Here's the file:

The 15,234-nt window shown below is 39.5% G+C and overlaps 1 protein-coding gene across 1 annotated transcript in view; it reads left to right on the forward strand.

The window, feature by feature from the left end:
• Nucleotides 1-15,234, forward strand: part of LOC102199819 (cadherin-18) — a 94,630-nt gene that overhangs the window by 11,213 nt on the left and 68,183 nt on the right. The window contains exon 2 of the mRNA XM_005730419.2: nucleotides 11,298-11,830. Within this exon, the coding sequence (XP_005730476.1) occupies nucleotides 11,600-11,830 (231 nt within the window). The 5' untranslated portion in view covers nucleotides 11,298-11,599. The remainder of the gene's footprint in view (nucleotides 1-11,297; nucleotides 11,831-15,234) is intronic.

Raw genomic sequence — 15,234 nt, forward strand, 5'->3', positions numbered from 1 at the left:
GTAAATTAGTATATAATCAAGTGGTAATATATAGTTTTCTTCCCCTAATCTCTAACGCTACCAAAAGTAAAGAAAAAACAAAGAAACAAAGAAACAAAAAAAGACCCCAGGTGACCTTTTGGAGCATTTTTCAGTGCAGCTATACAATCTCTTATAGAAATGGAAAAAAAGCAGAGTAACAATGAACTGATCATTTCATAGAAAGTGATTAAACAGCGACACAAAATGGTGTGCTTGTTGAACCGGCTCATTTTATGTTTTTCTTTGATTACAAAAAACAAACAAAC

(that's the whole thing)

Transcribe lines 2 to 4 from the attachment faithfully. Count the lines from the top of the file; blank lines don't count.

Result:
The window, feature by feature from the left end:
• Nucleotides 1-15,234, forward strand: part of LOC102199819 (cadherin-18) — a 94,630-nt gene that overhangs the window by 11,213 nt on the left and 68,183 nt on the right. The window contains exon 2 of the mRNA XM_005730419.2: nucleotides 11,298-11,830. Within this exon, the coding sequence (XP_005730476.1) occupies nucleotides 11,600-11,830 (231 nt within the window). The 5' untranslated portion in view covers nucleotides 11,298-11,599. The remainder of the gene's footprint in view (nucleotides 1-11,297; nucleotides 11,831-15,234) is intronic.

Raw genomic sequence — 15,234 nt, forward strand, 5'->3', positions numbered from 1 at the left: